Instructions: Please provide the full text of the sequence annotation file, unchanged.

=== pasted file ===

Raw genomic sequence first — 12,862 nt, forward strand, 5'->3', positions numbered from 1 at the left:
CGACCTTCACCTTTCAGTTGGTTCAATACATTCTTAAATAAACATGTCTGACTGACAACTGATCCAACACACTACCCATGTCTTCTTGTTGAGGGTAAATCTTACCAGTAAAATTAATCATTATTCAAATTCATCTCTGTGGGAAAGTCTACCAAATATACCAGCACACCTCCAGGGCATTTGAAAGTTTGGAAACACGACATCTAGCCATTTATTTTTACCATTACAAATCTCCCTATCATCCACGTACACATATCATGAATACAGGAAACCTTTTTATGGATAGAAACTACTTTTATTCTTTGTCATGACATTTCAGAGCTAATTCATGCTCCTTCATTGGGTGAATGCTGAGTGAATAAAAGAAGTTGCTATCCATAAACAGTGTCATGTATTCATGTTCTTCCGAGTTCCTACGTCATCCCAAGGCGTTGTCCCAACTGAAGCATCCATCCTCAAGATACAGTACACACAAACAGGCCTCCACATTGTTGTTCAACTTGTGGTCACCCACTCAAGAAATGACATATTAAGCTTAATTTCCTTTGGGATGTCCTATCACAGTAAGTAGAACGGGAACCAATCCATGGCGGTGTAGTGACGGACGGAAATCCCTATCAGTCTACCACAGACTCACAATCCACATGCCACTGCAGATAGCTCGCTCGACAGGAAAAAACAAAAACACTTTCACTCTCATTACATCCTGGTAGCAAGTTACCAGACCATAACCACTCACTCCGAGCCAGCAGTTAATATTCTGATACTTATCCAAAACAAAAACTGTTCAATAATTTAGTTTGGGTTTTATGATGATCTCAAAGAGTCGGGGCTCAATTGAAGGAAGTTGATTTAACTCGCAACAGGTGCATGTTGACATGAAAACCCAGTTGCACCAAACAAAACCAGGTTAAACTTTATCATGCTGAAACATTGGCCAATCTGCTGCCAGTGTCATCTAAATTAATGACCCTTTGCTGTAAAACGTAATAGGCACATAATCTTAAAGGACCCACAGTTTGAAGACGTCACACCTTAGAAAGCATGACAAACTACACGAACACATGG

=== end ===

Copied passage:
Raw genomic sequence first — 12,862 nt, forward strand, 5'->3', positions numbered from 1 at the left:
CGACCTTCACCTTTCAGTTGGTTCAATACATTCTTAAATAAACATGTCTGACTGACAACTGATCCAACACACTACCCATGTCTTCTTGTTGAGGGTAAATCTTACCAGTAAAATTAATCATTATTCAAATTCATCTCTGTGGGAAAGTCTACCAAATATACCAGCACACCTCCAGGGCATTTGAAAGTTTGGAAACACGACATCTAGCCATTTATTTTTACCATTACAAATCTCCCTATCATCCACGTACACATATCATGAATACAGGAAACCTTTTTATGGATAGAAACTACTTTTATTCTTTGTCATGACATTTCAGAGCTAATTCATGCTCCTTCATTGGGTGAATGCTGAGTGAATAAAAGAAGTTGCTATCCATAAACAGTGTCATGTATTCATGTTCTTCCGAGTTCCTACGTCATCCCAAGGCGTTGTCCCAACTGAAGCATCCATCCTCAAGATACAGTACACACAAACAGGCCTCCACATTGTTGTTCAACTTGTGGTCACCCACTCAAGAAATGACATATTAAGCTTAATTTCCTTTGGGATGTCCTATCACAGTAAGTAGAACGGGAACCAATCCATGGCGGTGTAGTGACGGACGGAAATCCCTATCAGTCTACCACAGACTCACAATCCACATGCCACTGCAGATAGCTCGCTCGACAGGAAAAAACAAAAACACTTTCACTCTCATTACATCCTGGTAGCAAGTTACCAGACCATAACCACTCACTCCGAGCCAGCAGTTAATATTCTGATACTTATCCAAAACAAAAACTGTTCAATAATTTAGTTTGGGTTTTATGATGATCTCAAAGAGTCGGGGCTCAATTGAAGGAAGTTGATTTAACTCGCAACAGGTGCATGTTGACATGAAAACCCAGTTGCACCAAACAAAACCAGGTTAAACTTTATCATGCTGAAACATTGGCCAATCTGCTGCCAGTGTCATCTAAATTAATGACCCTTTGCTGTAAAACGTAATAGGCACATAATCTTAAAGGACCCACAGTTTGAAGACGTCACACCTTAGAAAGCATGACAAACTACACGAACACATGG